Entering this offseason, the Panthers weren’t shy about expressing their desire to upgrade from Bridgewater’s game manager skill set — which wasn’t much different than his career to that point and shouldn’t have been a surprise. Part of how they sold the move the year before is that Bridgewater’s three-year contract wouldn’t prevent them from drafting a rookie. Yet they forego this sparkly class to trade for Darnold, a quarterback who might be worse than Bridgewater?
The Panthers hinted at being big, bold and fearless to get their quarterback this year, with a blockbuster deal for Watson or an aggressive move up in the draft. Instead, they struck out on Matthew Stafford, lost Watson as an option and either got surprised or weren’t willing to trade up to No. 3. Now the next apple of their eye is Darnold, and people can already see the worms poking out of this one.
If this doesn’t work out, Carolina may as well have set the next two years on fire
The best-case scenario here is Darnold thrives once removed from the shadow of Adam Gase like so many others have before him, rediscovers the potential that made him a top prospect in 2018 and shakes off the bad habits to make genuine strides in his development that’s stalled to this point.
That can’t be called likely, though. There are a wide range of outcomes but most end up with the Panthers burning two years or more with this investment and putting them three years into Rhule’s six-year deal with little progress to show for it. Perhaps Darnold looks as bad in 2021 as he did with the Jets and Carolina loses patience, eating what they have to to get rid of him. Perhaps he improves enough to get OC Joe Brady a head coaching job but then regresses in 2022 again, leaving Carolina back at square one.
Or maybe he genuinely does improve, but only to the point of a Ryan Fitzpatrick or Andy Dalton. Never good enough to take you to the next level but good enough to win games to keep you out of range of drafting a replacement.
All that’s left to do is sit back, watch and see how Rhule feels about Darnold in a year.
Nickels & Dimes
Quick-hit thoughts and observations from around the NFL…
I’m not sure a 17-game season is necessarily going to annihilate the NFL record books like some people are worried about. Playing a full 16-game season is rare. There are injuries and even players on great teams who sit out the final week. It stands to reason the number of players who go a full 17 games will be even fewer, especially if this pushes coaches to embrace more load management strategies…
I may be old school, but I’m not even a fan of receivers having digits in the teens. So this anything goes number change rule is not sitting well with me…
Random nugget: Gardner Minshew had the 12th-best season of all time in terms of total fantasy points at the end of the year for a rookie quarterback. Take that for what you will…
This is the correct take. Why do Panthers fans want the team to continue to build around their non-existent franchise QB.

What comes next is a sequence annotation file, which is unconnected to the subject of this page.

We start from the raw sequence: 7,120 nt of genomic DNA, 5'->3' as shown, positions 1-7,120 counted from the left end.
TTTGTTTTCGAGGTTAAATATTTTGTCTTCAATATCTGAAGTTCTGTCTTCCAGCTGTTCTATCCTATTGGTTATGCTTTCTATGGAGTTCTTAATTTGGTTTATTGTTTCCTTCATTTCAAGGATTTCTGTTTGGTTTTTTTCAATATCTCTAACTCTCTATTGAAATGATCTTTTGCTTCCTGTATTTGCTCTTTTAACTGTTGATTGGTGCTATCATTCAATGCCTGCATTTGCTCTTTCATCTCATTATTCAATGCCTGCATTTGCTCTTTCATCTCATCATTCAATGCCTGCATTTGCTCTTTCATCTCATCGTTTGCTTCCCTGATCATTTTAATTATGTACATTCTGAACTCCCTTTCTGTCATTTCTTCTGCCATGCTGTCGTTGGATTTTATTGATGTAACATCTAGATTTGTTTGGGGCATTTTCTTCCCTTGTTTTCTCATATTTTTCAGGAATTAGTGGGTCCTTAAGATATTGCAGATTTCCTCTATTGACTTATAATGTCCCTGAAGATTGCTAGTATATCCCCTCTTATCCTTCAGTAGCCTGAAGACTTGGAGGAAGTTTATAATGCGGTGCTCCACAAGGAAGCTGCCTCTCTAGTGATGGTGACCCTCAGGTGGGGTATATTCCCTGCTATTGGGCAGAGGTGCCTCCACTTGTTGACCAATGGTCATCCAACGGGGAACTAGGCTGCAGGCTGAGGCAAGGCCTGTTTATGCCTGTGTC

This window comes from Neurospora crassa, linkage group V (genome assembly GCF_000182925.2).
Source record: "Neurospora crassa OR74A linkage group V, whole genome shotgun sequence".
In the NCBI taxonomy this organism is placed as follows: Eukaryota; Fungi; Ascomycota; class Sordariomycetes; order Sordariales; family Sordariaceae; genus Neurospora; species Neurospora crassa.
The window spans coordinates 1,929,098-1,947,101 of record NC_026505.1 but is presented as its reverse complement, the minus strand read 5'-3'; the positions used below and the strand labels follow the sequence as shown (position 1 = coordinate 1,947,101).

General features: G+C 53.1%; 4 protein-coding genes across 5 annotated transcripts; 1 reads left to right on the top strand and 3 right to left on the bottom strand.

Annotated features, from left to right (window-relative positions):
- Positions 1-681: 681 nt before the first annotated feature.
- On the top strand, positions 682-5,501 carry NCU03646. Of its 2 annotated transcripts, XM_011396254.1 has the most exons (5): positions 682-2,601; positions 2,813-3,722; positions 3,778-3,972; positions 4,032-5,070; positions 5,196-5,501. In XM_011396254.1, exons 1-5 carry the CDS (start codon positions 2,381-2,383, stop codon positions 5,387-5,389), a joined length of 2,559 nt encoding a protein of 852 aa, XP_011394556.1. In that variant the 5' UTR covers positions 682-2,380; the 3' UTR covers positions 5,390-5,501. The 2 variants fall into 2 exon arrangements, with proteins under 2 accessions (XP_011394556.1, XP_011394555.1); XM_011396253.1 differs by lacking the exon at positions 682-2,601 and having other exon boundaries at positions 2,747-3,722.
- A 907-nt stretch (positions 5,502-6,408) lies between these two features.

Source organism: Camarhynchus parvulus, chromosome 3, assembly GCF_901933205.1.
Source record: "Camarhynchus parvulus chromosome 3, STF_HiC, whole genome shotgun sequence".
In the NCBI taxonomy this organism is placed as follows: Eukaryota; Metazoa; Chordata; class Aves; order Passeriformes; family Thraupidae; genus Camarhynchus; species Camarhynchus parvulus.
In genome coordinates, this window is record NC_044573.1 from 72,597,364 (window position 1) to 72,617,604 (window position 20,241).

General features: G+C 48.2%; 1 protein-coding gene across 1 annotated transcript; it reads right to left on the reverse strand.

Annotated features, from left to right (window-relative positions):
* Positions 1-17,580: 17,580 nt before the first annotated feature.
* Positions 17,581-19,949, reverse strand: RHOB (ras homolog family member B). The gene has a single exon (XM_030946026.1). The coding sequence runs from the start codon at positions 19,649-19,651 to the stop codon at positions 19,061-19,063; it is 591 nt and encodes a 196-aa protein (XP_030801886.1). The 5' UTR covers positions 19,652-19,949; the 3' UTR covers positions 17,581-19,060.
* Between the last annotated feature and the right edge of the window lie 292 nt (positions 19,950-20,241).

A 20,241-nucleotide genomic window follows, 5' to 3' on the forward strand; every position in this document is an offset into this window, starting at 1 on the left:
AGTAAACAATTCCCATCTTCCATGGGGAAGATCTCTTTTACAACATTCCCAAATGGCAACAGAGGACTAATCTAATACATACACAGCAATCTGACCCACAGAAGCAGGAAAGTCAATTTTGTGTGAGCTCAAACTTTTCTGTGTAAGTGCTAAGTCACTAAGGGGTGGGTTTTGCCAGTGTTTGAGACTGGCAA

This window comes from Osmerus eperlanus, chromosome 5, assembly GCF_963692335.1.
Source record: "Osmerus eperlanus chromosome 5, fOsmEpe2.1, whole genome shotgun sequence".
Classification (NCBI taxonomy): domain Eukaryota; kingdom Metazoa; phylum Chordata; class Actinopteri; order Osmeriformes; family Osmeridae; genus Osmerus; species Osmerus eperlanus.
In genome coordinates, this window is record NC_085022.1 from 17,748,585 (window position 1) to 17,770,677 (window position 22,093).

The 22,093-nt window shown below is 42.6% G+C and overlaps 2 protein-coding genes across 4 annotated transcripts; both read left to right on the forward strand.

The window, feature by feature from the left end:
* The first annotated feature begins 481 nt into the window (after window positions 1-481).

If a QB isn't there, then draft another position. But it should be a priority until they find a legitimate answer at the position. https://t.co/h7pNalLvJO
— Steven Ruiz (@theStevenRuiz) April 6, 2021
This is what Carolina should do. They won’t, though…
As an aside, Steven basically wrote the column I wanted to vent about this trade, so I had to go in a different direction. But it’s a good piece. Be kind to the Panthers fans in your life…
The Sam Darnold trade negotiations: pic.twitter.com/oYvOEpyGUg
— Brian Phillips (@BPhillips_SB) April 5, 2021
The memes from this trade have been the best part of it…
— Carolina Panthers (@Panthers) April 5, 2021
Sam Darnold after the Jets traded him pic.twitter.com/HY7qg13Yja
— Bleacher Report (@BleacherReport) April 5, 2021
h/t to @BigBeanBrand for thinking of this in the DMs. Very interesting.
— NFL Update (@MySportsUpdate) April 5, 2021
This is staggering. So are we going to be talking about replacing Zach Wilson in a year…?
The Chiefs having $20 million in cap space is a sign their offseason went wrong.
— Gregg Rosenthal (@greggrosenthal) April 6, 2021
So far this offseason, the Chiefs have swung and missed for LT Trent Williams, WR J.J. Smith-Schuster, WR Josh Reynolds and other receivers to varying degrees like Curtis Samuel, Corey Davis and A.J. Green. Melvin Ingram also visited but left without a deal. It hasn’t been a money issue clearly, which makes it even stranger that team quarterbacked by Patrick Mahomes coming off back-to-back Super Bowl appearances can’t close the deal…
Josh Allen is good at a lot of things. He should probably leave contract talks to his agent though after this staggering misread of the quarterback market: “Again, I need to do more research on it, but if you look at the guys that’ve been tags in the past couple years, as far as the quarterback position goes, it was Dak, and Kirk Cousins. And at the end of the day, you could make the case that they should’ve just done the deal the year prior, or a couple years prior….”
Cousins signed one of the largest, fully-guaranteed deals in NFL history. He’s made $94 million the past three seasons and will have made $150 million by 2022. Prescott turned down a deal worth less than $34 million a year and just signed one worth $40 million a year with a chance to cash in again in a few years…